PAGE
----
Cybermedlife - Therapeutic Actions Hyper or Normobaric Oxygen Therapy

Hyper- or normobaric oxygen therapy to treat migraine and cluster headache pain. Cochrane review

Abstract Title: [Hyper- or normobaric oxygen therapy to treat migraine and cluster headache pain. Cochrane review]. Abstract Source: Schmerz. 2008 Apr;22(2):129-32, 134-6. PMID: 17885769 Abstract Author(s): A Schnabel, M Bennet, F Schuster, N Roewer, P Kranke Article Affiliation: Klinik und Poliklinik für Anästhesiologie und operative Intensivmedizin, Universitätsklinikum Münster, Münster, Germany. Abstract: BACKGROUND: The aim of this systematic review was to assess the benefits and harms of supplemental oxygen (HBOT/NBOT) for treating and preventing migraine and cluster headaches. MATERIAL AND METHODS: All randomized trials comparing the effect of supplemental oxygen on migraine or cluster headache with those that exclude supplemental oxygen were included in this review. The systematic search included all relevant sources according to the paradigms of the Cochrane Collaboration. Data were analyzed with RevMan 4.2. RESULTS: Nine trials involving 201 participants satisfied the inclusion criteria. HBOT was effective in relieving an acute migraine and seemed to be sufficient in the treatment of an acute cluster attack. NBOT was effective in terminating acute cluster headache compared to sham treatment, but not in comparison to sublingual ergotamine. There was no evidence for any prophylactic effects. Serious adverse effects were not noted in the trials investigated. CONCLUSIONS: There is some evidence that HBOT is effective for termination of acute migraine. NBOT was similarly effective in cluster headache, however with sparse data. Because of costs and poor availability HBOT cannot be regarded as a routine therapy. Further indications in the case of treatment failure using standard therapy need to be defined based on data of future clinical trials. Article Published Date : Apr 01, 2008
Therapeutic Actions Hyper or Normobaric Oxygen

NCBI pubmed

The European Eye Epidemiology spectral-domain optical coherence tomography classification of macular diseases for epidemiological studies.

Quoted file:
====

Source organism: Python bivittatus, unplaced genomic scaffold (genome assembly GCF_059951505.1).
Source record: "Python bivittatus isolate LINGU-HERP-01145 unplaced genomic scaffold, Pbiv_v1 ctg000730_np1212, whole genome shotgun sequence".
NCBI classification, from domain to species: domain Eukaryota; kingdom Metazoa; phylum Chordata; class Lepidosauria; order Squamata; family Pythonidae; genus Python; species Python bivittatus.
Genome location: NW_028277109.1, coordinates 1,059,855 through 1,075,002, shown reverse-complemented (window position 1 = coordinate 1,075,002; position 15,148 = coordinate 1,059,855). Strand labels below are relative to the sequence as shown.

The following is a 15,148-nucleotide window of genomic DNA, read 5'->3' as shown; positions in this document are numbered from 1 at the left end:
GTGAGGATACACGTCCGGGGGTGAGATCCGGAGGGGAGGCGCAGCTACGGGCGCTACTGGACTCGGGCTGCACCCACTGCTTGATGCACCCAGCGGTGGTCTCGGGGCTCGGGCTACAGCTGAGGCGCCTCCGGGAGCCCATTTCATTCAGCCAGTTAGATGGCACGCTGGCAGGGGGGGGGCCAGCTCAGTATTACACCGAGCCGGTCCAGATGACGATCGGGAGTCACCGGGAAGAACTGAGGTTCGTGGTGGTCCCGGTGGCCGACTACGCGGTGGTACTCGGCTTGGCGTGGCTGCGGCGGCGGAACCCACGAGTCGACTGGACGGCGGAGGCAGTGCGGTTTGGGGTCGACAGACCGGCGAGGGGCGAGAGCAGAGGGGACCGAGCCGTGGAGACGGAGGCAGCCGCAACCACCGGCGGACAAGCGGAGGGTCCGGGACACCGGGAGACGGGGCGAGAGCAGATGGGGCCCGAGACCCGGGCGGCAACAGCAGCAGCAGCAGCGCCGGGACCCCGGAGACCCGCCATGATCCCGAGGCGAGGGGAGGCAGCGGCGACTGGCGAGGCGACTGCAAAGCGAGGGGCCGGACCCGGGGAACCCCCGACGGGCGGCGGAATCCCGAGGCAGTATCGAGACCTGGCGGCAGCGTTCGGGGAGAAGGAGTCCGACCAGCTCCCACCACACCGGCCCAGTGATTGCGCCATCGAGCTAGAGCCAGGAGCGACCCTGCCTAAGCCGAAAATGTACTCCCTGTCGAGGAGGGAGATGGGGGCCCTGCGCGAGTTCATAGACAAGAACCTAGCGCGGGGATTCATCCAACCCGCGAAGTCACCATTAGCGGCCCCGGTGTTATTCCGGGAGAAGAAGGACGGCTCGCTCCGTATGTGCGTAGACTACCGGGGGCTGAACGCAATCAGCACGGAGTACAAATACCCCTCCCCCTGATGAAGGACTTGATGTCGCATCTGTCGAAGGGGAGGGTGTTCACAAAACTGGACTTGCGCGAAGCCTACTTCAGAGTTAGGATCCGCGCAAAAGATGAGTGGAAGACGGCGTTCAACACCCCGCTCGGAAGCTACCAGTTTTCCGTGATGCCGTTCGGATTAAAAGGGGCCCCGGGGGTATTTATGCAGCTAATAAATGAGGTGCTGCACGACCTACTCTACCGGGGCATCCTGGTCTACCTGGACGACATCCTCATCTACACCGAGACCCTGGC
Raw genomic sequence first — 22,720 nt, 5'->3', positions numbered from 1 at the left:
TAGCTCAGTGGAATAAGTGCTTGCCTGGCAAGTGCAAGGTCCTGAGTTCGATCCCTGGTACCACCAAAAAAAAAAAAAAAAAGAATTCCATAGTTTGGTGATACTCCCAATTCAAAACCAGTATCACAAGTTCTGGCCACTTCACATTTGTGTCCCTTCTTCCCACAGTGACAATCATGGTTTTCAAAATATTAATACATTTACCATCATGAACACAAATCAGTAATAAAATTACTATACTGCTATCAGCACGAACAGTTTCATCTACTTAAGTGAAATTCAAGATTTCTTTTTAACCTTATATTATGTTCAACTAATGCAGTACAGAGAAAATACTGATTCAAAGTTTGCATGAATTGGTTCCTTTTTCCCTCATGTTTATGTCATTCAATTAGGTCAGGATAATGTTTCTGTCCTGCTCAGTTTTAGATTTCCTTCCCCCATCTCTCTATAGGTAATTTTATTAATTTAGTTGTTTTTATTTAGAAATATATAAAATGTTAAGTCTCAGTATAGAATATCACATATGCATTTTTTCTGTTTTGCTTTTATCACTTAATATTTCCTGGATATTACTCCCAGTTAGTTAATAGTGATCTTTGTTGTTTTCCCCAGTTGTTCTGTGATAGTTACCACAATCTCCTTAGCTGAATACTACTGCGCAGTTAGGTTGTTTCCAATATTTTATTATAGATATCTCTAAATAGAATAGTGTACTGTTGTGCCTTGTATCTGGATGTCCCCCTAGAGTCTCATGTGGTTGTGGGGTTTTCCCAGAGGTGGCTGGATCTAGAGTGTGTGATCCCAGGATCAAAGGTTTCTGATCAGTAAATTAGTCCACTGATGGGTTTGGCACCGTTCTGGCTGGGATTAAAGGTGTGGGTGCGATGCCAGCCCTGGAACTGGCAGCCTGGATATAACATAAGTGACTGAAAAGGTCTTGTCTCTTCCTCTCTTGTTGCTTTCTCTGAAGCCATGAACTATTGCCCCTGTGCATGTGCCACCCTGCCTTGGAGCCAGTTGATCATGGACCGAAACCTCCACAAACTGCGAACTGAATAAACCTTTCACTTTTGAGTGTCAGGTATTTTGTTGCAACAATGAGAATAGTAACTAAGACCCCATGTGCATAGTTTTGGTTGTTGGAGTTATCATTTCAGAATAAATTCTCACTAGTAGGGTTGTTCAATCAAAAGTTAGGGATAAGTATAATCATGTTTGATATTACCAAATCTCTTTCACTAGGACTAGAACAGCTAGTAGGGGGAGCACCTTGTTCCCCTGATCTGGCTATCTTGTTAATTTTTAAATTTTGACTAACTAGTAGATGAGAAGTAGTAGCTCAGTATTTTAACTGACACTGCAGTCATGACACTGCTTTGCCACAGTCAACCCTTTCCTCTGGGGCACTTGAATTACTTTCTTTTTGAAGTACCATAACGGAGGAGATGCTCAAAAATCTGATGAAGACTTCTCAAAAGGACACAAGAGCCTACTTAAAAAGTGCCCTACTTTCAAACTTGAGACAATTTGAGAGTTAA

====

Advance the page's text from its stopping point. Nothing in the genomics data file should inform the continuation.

Related Articles The European Eye Epidemiology spectral-domain optical coherence tomography classification of macular diseases for epidemiological studies. Acta Ophthalmol. 2018 Sep 22;: Authors: Gattoussi S, Buitendijk GHS, Peto T, Leung I, Schmitz-Valckenberg S, Oishi A, Wolf S, Deák G, Delcourt C, Klaver CCW, Korobelnik JF, European Eye Epidemiology (E3) consortium Abstract PURPOSE: The aim of the European Eye Epidemiology (E3) consortium was to develop a spectral-domain optical coherence tomography (SD-OCT)-based classification for macular diseases to standardize epidemiological studies. METHODS: A European panel of vitreoretinal disease experts and epidemiologists belonging to the E3 consortium was assembled to define a classification for SD-OCT imaging of the macula. A series of meeting was organized, to develop, test and finalize the classification. First, grading methods used by the different research groups were presented and discussed, and a first version of classification was proposed. This first version was then tested on a set of 50 SD-OCT images in the Bordeaux and Rotterdam centres. Agreements were analysed and discussed with the panel of experts and a final version of the classification was produced. RESULTS: Definitions and classifications are proposed for the structure assessment of the vitreomacular interface (visibility of vitreous interface, vitreomacular adhesion, vitreomacular traction, epiretinal membrane, full-thickness macular hole, lamellar macular hole, macular pseudo-hole) and of the retina (retinoschisis, drusen, pigment epithelium detachment, hyper-reflective clumps, retinal pigment epithelium atrophy, intraretinal cystoid spaces, intraretinal tubular changes, subretinal fluid, subretinal material). Classifications according to size and location are defined. Illustrations of each item are provided, as well as the grading form. CONCLUSION: The E3 SD-OCT classification has been developed to harmonize epidemiological studies. This homogenization will allow comparing and sharing data collection between European and international studies. PMID: 30242982 [PubMed - as supplied by publisher]